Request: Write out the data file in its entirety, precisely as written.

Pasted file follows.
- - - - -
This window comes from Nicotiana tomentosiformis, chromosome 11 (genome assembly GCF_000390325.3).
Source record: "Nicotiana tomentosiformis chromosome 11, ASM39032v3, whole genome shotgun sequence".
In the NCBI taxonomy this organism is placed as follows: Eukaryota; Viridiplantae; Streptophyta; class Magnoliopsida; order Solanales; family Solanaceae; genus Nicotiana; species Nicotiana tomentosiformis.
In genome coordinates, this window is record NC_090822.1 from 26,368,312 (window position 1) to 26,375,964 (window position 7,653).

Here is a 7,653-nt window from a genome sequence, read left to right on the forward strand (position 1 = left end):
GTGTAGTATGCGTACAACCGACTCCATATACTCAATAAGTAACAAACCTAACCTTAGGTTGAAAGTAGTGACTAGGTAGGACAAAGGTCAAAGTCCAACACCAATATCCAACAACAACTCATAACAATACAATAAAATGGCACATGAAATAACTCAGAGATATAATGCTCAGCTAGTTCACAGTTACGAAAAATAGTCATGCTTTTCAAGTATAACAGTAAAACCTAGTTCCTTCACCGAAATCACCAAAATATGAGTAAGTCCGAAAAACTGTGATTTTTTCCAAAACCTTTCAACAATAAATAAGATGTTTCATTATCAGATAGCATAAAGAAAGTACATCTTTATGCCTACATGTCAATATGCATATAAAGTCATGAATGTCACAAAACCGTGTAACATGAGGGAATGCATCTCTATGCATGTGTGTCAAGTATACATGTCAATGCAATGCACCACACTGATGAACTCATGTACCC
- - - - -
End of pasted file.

This window comes from Nicotiana tomentosiformis, chromosome 11 (genome assembly GCF_000390325.3).
Source record: "Nicotiana tomentosiformis chromosome 11, ASM39032v3, whole genome shotgun sequence".
In the NCBI taxonomy this organism is placed as follows: Eukaryota; Viridiplantae; Streptophyta; class Magnoliopsida; order Solanales; family Solanaceae; genus Nicotiana; species Nicotiana tomentosiformis.
In genome coordinates, this window is record NC_090822.1 from 26,368,312 (window position 1) to 26,375,964 (window position 7,653).

Here is a 7,653-nt window from a genome sequence, read left to right on the forward strand (position 1 = left end):
GTGTAGTATGCGTACAACCGACTCCATATACTCAATAAGTAACAAACCTAACCTTAGGTTGAAAGTAGTGACTAGGTAGGACAAAGGTCAAAGTCCAACACCAATATCCAACAACAACTCATAACAATACAATAAAATGGCACATGAAATAACTCAGAGATATAATGCTCAGCTAGTTCACAGTTACGAAAAATAGTCATGCTTTTCAAGTATAACAGTAAAACCTAGTTCCTTCACCGAAATCACCAAAATATGAGTAAGTCCGAAAAACTGTGATTTTTTCCAAAACCTTTCAACAATAAATAAGATGTTTCATTATCAGATAGCATAAAGAAAGTACATCTTTATGCCTACATGTCAATATGCATATAAAGTCATGAATGTCACAAAACCGTGTAACATGAGGGAATGCATCTCTATGCATGTGTGTCAAGTATACATGTCAATGCAATGCACCACACTGATGAACTCATGTACCC